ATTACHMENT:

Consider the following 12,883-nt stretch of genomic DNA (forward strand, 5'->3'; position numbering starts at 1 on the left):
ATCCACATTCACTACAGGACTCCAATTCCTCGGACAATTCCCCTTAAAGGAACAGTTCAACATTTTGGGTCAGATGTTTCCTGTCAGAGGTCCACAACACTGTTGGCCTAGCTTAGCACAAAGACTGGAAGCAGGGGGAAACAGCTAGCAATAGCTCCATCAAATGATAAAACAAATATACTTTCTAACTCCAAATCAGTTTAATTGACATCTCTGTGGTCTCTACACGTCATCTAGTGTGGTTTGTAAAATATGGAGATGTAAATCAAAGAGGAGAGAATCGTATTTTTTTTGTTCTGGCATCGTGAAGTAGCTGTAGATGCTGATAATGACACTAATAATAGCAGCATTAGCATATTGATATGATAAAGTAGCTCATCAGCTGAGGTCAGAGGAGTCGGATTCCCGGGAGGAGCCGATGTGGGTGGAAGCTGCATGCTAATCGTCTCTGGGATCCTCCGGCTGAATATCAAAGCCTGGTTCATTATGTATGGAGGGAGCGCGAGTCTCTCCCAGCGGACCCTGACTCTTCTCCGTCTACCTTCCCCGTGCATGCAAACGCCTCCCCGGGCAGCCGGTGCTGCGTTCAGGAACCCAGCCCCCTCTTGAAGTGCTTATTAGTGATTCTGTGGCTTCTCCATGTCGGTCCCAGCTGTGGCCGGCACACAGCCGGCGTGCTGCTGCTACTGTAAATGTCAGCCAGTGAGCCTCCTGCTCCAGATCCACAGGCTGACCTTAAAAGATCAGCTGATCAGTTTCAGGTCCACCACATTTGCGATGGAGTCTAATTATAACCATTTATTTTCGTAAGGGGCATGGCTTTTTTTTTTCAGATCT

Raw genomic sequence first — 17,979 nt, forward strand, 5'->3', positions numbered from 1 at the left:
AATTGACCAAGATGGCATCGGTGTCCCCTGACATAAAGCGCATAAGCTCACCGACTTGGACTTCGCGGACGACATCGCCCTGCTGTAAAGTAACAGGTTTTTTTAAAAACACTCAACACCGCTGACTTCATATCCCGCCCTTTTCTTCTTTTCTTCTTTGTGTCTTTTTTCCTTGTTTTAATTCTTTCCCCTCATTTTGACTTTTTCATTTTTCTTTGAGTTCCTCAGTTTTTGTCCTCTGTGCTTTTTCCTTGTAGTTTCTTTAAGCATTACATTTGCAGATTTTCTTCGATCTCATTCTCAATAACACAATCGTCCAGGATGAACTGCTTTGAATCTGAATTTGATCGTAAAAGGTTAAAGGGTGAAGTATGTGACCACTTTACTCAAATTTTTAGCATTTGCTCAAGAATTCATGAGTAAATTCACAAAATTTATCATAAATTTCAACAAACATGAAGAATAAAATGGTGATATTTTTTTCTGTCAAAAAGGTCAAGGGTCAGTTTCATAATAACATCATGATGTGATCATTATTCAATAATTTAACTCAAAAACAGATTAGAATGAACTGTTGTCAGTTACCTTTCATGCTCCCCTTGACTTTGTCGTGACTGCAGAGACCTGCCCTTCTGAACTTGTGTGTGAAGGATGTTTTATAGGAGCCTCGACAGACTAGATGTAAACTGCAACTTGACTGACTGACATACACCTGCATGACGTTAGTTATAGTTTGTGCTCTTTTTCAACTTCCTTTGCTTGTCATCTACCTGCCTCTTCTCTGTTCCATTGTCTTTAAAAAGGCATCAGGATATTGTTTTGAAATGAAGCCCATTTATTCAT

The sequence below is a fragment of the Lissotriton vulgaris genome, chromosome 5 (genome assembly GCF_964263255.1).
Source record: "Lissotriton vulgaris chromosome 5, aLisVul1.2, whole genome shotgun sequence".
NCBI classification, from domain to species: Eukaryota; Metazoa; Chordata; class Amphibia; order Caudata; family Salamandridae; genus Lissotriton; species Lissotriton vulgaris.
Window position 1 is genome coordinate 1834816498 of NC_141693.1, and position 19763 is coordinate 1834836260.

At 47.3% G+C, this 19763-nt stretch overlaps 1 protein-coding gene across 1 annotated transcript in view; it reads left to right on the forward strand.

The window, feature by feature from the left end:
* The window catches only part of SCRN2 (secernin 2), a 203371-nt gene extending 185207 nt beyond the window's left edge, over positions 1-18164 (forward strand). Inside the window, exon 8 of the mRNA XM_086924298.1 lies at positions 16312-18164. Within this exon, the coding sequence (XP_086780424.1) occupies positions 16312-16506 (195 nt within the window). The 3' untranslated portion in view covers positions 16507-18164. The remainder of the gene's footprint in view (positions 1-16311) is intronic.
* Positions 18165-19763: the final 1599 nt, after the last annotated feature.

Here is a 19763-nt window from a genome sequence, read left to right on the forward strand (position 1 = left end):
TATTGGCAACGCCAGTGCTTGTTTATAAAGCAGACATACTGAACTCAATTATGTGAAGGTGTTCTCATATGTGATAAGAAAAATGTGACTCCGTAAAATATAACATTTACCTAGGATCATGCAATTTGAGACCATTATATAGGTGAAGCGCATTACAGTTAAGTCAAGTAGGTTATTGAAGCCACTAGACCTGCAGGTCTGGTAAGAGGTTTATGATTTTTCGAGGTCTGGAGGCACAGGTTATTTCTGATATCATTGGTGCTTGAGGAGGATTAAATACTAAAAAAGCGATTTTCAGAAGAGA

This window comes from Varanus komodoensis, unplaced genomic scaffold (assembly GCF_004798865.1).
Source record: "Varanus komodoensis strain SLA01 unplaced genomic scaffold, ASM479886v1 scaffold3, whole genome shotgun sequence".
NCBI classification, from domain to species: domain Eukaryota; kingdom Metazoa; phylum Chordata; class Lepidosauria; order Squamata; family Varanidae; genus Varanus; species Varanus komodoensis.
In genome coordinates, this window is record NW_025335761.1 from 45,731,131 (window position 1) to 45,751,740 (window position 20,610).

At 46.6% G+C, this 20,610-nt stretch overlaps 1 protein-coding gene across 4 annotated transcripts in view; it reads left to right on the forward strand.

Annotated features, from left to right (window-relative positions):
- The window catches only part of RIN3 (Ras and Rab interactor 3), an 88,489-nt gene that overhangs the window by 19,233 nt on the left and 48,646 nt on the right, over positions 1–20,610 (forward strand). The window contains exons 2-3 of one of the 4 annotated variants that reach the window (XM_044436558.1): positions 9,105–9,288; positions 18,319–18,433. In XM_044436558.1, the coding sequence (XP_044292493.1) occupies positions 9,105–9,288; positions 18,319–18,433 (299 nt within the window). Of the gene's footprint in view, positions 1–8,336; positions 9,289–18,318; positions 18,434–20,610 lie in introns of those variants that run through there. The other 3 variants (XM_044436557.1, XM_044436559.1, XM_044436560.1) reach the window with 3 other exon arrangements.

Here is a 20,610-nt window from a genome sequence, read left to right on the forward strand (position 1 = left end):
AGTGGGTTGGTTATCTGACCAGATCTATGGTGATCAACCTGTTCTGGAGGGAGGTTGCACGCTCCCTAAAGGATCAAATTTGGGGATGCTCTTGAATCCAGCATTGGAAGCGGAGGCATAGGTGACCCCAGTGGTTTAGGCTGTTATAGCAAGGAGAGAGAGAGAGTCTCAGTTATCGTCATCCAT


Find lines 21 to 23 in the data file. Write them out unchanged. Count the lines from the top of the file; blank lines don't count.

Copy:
- The window catches only part of RIN3 (Ras and Rab interactor 3), an 88,489-nt gene that overhangs the window by 19,233 nt on the left and 48,646 nt on the right, over positions 1–20,610 (forward strand). The window contains exons 2-3 of one of the 4 annotated variants that reach the window (XM_044436558.1): positions 9,105–9,288; positions 18,319–18,433. In XM_044436558.1, the coding sequence (XP_044292493.1) occupies positions 9,105–9,288; positions 18,319–18,433 (299 nt within the window). Of the gene's footprint in view, positions 1–8,336; positions 9,289–18,318; positions 18,434–20,610 lie in introns of those variants that run through there. The other 3 variants (XM_044436557.1, XM_044436559.1, XM_044436560.1) reach the window with 3 other exon arrangements.

Here is a 20,610-nt window from a genome sequence, read left to right on the forward strand (position 1 = left end):
AGTGGGTTGGTTATCTGACCAGATCTATGGTGATCAACCTGTTCTGGAGGGAGGTTGCACGCTCCCTAAAGGATCAAATTTGGGGATGCTCTTGAATCCAGCATTGGAAGCGGAGGCATAGGTGACCCCAGTGGTTTAGGCTGTTATAGCAAGGAGAGAGAGAGAGTCTCAGTTATCGTCATCCAT